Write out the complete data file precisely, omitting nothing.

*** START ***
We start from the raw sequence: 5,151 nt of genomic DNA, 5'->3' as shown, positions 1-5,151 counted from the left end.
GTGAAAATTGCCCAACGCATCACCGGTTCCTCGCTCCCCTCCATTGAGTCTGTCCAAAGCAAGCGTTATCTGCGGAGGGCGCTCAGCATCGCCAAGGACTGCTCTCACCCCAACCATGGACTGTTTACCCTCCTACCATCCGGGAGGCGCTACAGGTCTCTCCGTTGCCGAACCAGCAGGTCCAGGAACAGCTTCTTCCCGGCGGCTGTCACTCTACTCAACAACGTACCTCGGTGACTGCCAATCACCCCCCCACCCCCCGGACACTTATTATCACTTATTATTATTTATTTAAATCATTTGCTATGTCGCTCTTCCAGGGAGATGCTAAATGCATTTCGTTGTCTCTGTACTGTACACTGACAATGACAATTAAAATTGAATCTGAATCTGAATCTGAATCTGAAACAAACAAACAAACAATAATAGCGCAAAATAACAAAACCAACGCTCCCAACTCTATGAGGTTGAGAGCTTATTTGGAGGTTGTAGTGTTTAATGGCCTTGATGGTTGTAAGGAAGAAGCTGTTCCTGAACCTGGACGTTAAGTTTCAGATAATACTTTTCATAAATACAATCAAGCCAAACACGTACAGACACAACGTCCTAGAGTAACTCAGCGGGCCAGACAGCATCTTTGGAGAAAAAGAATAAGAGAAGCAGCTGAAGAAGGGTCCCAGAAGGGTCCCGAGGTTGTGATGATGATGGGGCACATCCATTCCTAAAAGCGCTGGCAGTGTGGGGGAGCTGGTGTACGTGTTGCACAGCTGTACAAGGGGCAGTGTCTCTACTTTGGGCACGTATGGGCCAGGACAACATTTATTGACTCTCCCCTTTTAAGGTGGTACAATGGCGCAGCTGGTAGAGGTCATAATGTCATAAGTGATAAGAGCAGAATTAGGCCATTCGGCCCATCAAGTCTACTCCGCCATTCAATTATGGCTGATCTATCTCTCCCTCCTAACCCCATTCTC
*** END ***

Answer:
We start from the raw sequence: 5,151 nt of genomic DNA, 5'->3' as shown, positions 1-5,151 counted from the left end.
GTGAAAATTGCCCAACGCATCACCGGTTCCTCGCTCCCCTCCATTGAGTCTGTCCAAAGCAAGCGTTATCTGCGGAGGGCGCTCAGCATCGCCAAGGACTGCTCTCACCCCAACCATGGACTGTTTACCCTCCTACCATCCGGGAGGCGCTACAGGTCTCTCCGTTGCCGAACCAGCAGGTCCAGGAACAGCTTCTTCCCGGCGGCTGTCACTCTACTCAACAACGTACCTCGGTGACTGCCAATCACCCCCCCACCCCCCGGACACTTATTATCACTTATTATTATTTATTTAAATCATTTGCTATGTCGCTCTTCCAGGGAGATGCTAAATGCATTTCGTTGTCTCTGTACTGTACACTGACAATGACAATTAAAATTGAATCTGAATCTGAATCTGAATCTGAAACAAACAAACAAACAATAATAGCGCAAAATAACAAAACCAACGCTCCCAACTCTATGAGGTTGAGAGCTTATTTGGAGGTTGTAGTGTTTAATGGCCTTGATGGTTGTAAGGAAGAAGCTGTTCCTGAACCTGGACGTTAAGTTTCAGATAATACTTTTCATAAATACAATCAAGCCAAACACGTACAGACACAACGTCCTAGAGTAACTCAGCGGGCCAGACAGCATCTTTGGAGAAAAAGAATAAGAGAAGCAGCTGAAGAAGGGTCCCAGAAGGGTCCCGAGGTTGTGATGATGATGGGGCACATCCATTCCTAAAAGCGCTGGCAGTGTGGGGGAGCTGGTGTACGTGTTGCACAGCTGTACAAGGGGCAGTGTCTCTACTTTGGGCACGTATGGGCCAGGACAACATTTATTGACTCTCCCCTTTTAAGGTGGTACAATGGCGCAGCTGGTAGAGGTCATAATGTCATAAGTGATAAGAGCAGAATTAGGCCATTCGGCCCATCAAGTCTACTCCGCCATTCAATTATGGCTGATCTATCTCTCCCTCCTAACCCCATTCTC